operands can be either register names or hex
constants. If both the conditions specified,
then BOTH have to be satisfied for the brkpt to
Default is "no conditions".
This is the format most are familiar with. It consists of a
command followed by optional arguments. There are four types of
- address...you can specify a segment and offset or just offset.
- byte...a value less than 256 decimal.
- string...a set of ascii letters in quotes (ex: "str").
The values that are required for the above fields can also be
specified in different ways. They can be hex constants, register
names or symbolic names (provided a symbol file has been read).
Values can also be formed using the binary operators +,-,* and /
(precedence is left to right).
Below are few examples using the Display command.
- d ds:100
- d ds:MAIN
- d es-1:
- d bp+si
There is extensive online help facility on all the commands.
Refer to it (pressing FK1) to get the details on individual
Symbol File Format:
Debugging in hexadecimal is not only dreary but also tends to
waste development time. Searching for particular procedures is
time that you waste and does not bring you any closer to finding
your bugs. This difficulty is greatly alleviated if you can debug
using symbolic variables...and this is exactly what bXd allows
you to do. It gets the variable/address information from files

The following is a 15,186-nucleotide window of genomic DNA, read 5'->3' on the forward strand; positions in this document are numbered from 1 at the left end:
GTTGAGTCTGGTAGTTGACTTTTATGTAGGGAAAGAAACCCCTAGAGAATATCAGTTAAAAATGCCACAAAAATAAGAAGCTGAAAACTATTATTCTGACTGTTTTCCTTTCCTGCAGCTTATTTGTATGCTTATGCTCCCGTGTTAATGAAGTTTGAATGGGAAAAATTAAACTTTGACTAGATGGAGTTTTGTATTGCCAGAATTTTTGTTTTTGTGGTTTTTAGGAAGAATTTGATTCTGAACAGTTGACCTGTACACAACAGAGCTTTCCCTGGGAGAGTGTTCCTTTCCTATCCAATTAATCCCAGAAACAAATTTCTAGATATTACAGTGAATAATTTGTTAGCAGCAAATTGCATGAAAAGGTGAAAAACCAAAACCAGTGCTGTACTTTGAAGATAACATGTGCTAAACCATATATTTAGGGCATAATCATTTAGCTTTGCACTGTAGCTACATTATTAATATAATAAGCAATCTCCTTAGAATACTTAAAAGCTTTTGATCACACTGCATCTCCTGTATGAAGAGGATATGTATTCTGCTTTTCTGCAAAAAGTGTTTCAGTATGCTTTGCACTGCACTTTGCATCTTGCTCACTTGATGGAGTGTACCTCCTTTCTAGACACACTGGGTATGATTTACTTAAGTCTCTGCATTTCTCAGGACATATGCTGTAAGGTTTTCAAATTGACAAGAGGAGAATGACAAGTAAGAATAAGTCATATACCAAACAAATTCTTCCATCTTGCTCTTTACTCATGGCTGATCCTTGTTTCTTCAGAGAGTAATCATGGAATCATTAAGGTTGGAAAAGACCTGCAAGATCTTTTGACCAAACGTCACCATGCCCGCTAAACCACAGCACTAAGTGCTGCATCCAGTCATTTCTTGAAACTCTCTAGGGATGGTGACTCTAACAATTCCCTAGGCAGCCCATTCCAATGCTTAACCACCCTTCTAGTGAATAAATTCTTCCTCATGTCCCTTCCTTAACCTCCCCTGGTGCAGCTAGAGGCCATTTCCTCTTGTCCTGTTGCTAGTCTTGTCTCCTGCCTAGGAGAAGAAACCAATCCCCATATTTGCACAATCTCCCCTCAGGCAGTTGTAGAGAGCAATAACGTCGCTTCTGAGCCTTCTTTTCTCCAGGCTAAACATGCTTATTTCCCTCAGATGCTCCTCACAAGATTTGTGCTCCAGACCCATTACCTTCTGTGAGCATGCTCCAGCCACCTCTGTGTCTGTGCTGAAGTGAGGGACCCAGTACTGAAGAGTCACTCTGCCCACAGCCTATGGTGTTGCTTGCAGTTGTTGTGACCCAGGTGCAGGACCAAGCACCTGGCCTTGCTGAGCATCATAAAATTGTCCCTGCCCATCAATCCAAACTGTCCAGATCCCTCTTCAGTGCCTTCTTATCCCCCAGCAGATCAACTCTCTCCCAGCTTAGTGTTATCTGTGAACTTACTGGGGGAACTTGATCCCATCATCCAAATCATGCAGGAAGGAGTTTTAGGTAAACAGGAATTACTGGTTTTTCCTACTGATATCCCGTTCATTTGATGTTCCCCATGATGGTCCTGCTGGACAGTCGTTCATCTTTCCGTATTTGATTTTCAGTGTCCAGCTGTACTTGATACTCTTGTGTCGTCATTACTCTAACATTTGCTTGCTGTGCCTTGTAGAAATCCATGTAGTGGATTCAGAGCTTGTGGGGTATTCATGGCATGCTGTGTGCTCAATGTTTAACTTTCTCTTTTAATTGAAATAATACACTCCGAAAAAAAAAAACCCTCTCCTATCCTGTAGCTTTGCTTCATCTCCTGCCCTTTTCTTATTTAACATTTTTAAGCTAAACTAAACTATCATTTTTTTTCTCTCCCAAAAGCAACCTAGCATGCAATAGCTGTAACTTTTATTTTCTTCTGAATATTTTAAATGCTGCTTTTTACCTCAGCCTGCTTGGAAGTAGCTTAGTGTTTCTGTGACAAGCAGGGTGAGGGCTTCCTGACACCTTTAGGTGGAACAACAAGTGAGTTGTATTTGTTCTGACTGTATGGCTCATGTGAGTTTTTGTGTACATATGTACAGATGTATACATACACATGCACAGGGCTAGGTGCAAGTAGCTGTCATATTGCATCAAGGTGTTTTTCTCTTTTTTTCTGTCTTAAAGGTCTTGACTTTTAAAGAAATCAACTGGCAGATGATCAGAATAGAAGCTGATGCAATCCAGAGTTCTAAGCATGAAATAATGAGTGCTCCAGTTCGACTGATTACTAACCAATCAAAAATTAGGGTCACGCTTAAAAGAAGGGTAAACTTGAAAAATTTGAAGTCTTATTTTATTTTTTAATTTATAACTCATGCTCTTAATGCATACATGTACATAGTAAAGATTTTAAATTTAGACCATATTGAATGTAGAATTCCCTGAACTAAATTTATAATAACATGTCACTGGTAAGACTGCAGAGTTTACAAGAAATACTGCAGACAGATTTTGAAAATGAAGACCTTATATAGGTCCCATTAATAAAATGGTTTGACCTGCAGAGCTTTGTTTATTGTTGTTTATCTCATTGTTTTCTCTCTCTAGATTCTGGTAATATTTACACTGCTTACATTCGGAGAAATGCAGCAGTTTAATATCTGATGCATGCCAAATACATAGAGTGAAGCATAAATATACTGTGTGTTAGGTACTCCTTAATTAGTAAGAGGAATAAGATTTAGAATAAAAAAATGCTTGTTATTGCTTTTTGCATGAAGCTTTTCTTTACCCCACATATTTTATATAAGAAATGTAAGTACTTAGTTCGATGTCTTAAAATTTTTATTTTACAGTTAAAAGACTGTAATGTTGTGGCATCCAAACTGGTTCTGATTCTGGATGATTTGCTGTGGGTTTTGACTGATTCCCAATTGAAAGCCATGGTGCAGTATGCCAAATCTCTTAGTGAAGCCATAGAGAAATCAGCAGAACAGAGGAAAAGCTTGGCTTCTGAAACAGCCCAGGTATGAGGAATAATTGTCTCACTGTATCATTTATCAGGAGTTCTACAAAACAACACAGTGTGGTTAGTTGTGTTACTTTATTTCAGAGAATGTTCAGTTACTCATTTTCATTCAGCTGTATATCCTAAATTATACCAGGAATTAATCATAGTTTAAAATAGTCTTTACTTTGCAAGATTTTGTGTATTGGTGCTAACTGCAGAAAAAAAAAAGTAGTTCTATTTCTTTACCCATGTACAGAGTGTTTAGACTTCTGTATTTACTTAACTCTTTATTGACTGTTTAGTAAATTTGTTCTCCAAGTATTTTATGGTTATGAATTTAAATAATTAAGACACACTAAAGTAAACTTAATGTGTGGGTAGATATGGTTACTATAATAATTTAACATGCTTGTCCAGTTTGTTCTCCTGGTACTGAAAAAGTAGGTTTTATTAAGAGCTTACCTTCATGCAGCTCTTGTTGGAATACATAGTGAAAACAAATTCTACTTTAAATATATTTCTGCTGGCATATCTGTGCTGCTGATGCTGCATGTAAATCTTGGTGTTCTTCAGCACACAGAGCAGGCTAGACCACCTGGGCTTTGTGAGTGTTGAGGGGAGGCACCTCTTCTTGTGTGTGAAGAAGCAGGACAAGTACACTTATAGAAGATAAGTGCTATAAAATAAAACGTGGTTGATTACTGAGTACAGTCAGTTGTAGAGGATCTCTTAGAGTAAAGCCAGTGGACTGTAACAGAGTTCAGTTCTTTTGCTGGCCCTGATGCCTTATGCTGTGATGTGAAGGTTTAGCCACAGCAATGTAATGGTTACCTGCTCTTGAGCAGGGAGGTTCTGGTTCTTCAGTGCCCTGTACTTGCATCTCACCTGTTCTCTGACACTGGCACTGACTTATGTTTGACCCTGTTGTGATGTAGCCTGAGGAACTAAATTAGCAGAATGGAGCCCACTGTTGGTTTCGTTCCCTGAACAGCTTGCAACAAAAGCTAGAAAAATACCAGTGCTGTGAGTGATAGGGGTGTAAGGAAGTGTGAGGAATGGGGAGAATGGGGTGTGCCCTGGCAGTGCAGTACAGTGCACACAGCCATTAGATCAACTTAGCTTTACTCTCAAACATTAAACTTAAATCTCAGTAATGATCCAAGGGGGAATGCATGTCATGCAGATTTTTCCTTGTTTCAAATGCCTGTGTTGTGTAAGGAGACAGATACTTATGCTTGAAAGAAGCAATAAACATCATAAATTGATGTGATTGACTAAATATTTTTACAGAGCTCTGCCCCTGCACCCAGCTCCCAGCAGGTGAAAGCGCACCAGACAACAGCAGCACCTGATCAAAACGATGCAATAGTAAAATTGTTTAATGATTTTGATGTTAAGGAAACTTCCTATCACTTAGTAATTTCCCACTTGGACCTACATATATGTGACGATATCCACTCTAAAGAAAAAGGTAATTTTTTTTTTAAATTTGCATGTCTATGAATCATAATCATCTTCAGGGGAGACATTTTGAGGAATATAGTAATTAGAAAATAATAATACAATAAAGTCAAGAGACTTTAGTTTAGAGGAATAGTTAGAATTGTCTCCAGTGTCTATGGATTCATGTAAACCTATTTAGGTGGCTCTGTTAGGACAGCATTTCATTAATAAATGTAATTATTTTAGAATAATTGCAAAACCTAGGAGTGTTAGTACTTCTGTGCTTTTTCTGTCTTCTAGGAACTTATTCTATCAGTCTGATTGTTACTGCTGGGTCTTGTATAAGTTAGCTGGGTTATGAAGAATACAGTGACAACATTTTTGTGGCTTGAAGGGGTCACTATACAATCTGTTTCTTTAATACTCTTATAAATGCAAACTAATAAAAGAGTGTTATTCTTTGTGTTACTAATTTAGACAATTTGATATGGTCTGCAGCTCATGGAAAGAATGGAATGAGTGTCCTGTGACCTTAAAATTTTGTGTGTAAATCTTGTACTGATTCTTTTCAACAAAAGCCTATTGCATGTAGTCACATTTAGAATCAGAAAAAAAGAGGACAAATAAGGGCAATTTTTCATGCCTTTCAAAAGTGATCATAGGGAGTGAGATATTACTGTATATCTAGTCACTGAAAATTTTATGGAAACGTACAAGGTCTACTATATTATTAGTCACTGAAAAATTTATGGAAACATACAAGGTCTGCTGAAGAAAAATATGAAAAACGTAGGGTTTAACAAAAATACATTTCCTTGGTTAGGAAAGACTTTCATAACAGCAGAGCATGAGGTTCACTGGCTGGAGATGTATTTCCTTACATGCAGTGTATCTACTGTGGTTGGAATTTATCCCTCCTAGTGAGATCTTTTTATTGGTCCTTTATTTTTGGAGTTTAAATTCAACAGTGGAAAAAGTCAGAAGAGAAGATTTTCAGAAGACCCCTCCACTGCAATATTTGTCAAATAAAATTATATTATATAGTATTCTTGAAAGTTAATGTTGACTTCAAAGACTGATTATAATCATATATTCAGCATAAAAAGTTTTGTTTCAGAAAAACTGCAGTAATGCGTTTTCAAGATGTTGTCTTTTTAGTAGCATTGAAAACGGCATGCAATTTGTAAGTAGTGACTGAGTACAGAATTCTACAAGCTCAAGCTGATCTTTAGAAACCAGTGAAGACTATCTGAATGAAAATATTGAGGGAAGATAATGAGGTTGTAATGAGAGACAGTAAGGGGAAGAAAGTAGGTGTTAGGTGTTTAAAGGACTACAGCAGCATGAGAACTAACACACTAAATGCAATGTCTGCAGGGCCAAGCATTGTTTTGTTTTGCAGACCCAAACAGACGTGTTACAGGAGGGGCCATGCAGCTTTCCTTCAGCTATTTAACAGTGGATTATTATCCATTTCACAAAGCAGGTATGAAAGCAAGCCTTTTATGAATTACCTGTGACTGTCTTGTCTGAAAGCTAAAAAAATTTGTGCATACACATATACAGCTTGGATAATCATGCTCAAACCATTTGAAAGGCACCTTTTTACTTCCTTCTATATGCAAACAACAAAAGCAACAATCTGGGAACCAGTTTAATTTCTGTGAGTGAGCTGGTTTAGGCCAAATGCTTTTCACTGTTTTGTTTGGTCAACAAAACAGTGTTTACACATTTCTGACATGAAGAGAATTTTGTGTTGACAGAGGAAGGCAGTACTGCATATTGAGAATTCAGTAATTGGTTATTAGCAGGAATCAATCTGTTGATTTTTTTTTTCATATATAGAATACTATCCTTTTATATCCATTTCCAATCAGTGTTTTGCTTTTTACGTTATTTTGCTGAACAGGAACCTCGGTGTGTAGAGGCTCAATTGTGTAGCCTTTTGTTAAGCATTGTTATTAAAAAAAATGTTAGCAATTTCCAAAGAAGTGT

generated by program linkers and supports two different types.
- The first is a file having the same name as the program
but with the extension SYM. For example, if the program
name is PROG.EXE, then the symbol file associated with it
would be PROG.SYM.
The format of the file is lines consisting of hex
constants, space and the ascii symbolic name associated
with it. Below is such an example. Note that underscore
and dollar characters are valid.
- The second format is the file that is generated by the MS
linker and assumes the file extension MAP. This will be
of use to many users because this linker comes free with
your DOS disk and is used by many compilers and
The format if the map file is very important and this
version has been tested with MASM 4.0. For the debugger
to differentiate between data and code variables, you
must put the variables in their proper class (code or
data). The name of the segment is not important, but the
class is. If the class is 'code','rom' or 'static' it is
considered to be a code segment, else data.
Classes are set when you define a segment. For example to
define a code segment you would write.
codeseg segment 'code'
bXd will try to load a file of the SYM format file first. If that
is not found then it tries the MAP format file. Symbols are
stored dynamically...therefore you can store in excess of a
End Note to all Users:
I hope that this document and more importantly the bXd program
will be of help to you and other PC users. This version has been
tested thoroughly (a major portion of bXd was debugged with bXd)
and right now I feel that it is bugfree. But if someone does find
one or has suggestions for improvements, let me know.
Thank you for taking an interest in this product and until the
next release of bXd3...keep spreading the good word about bXd.